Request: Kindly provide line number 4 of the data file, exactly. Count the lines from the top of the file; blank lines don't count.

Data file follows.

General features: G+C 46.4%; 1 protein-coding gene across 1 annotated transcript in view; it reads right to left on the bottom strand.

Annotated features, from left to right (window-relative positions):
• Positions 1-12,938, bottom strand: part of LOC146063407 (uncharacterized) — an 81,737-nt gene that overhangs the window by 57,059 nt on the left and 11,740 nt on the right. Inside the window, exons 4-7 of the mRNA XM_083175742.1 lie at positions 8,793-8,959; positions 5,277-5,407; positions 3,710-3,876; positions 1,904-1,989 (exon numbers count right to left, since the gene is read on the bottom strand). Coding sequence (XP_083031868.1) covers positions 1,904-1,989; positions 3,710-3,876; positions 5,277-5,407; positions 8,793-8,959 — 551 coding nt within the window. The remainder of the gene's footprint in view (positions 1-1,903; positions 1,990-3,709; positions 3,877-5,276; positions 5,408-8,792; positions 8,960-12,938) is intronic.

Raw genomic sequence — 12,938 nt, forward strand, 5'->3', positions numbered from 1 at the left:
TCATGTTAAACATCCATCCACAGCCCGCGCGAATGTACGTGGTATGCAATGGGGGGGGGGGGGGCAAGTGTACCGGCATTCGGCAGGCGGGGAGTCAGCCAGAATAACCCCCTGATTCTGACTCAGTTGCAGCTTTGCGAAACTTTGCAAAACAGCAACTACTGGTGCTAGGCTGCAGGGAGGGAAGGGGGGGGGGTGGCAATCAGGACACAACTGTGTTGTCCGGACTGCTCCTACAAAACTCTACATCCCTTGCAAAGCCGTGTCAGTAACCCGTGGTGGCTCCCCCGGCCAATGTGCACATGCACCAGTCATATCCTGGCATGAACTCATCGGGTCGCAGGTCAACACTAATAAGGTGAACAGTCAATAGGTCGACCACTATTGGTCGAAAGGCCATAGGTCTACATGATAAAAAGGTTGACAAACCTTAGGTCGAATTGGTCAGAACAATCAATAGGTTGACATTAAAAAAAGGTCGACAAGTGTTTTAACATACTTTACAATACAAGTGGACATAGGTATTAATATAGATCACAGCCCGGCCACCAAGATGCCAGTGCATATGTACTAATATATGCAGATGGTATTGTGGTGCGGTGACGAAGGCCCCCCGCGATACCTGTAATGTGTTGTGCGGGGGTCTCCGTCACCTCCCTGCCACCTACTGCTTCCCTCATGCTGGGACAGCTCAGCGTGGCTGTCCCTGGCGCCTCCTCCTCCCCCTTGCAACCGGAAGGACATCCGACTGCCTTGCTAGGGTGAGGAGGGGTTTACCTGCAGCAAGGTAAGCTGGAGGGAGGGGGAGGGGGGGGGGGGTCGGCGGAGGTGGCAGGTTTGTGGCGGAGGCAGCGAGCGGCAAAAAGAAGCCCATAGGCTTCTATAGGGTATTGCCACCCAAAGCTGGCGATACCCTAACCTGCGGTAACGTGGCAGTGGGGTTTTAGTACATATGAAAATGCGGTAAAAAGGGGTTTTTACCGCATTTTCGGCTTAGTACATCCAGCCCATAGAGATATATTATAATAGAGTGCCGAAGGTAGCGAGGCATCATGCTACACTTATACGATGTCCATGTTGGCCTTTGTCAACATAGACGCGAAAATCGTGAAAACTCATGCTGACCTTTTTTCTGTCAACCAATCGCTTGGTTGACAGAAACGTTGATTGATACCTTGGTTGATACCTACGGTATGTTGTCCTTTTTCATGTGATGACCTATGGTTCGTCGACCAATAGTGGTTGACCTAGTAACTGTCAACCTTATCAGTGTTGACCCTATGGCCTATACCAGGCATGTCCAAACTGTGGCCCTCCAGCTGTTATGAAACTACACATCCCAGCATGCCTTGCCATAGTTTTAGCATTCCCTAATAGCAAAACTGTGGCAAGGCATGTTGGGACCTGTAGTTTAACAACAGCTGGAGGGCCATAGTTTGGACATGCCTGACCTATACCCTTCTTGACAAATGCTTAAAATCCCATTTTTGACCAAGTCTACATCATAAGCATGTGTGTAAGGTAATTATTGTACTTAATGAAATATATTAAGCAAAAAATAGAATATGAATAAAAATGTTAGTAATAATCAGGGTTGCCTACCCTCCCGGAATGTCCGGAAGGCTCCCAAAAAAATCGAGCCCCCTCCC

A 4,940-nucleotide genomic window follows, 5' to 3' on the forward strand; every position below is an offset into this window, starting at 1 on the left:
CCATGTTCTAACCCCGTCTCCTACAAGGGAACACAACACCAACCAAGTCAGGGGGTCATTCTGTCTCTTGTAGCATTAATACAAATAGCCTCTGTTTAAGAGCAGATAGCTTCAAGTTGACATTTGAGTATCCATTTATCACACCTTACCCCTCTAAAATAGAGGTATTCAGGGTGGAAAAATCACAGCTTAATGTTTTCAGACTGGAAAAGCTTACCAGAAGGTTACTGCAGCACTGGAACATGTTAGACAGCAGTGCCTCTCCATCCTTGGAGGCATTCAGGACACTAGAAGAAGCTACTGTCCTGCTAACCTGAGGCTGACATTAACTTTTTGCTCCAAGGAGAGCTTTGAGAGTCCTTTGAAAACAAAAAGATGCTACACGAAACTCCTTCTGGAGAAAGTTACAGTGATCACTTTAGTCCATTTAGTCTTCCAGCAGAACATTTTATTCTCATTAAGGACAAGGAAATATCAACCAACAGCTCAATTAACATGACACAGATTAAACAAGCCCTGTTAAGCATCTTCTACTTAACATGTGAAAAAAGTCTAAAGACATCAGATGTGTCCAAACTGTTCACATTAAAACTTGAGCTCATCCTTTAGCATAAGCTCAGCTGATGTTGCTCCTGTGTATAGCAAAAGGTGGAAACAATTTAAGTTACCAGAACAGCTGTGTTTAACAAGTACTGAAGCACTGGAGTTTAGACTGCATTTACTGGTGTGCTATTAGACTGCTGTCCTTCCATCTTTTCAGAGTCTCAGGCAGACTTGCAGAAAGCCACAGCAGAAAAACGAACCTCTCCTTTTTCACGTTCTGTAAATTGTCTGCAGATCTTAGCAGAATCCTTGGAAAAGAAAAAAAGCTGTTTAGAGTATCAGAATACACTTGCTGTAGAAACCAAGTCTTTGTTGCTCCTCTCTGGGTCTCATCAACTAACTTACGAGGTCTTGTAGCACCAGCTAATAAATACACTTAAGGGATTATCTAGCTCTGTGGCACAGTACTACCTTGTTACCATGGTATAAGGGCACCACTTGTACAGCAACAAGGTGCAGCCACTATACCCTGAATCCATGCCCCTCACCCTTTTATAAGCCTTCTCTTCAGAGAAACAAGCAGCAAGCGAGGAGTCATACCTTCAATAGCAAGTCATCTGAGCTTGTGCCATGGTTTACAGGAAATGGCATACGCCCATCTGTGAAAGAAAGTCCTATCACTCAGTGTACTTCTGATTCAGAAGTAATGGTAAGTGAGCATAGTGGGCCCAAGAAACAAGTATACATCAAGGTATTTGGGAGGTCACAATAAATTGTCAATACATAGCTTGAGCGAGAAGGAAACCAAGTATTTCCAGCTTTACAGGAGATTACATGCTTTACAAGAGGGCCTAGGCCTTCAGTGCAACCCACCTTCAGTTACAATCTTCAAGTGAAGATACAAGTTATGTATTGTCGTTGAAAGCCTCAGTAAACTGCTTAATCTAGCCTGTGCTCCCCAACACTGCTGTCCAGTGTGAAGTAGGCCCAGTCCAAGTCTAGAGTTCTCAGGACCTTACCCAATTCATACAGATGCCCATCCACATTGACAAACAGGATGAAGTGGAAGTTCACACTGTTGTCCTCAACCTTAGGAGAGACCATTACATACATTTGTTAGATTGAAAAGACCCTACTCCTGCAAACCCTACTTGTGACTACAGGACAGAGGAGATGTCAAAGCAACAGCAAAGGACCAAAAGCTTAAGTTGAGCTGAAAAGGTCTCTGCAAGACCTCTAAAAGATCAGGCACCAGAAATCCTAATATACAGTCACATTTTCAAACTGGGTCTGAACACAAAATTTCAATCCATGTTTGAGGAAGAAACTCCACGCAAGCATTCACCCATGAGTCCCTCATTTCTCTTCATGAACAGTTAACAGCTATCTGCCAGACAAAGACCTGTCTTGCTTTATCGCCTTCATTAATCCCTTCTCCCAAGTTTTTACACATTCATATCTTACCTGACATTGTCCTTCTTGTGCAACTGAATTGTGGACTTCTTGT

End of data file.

Raw genomic sequence — 12,938 nt, forward strand, 5'->3', positions numbered from 1 at the left: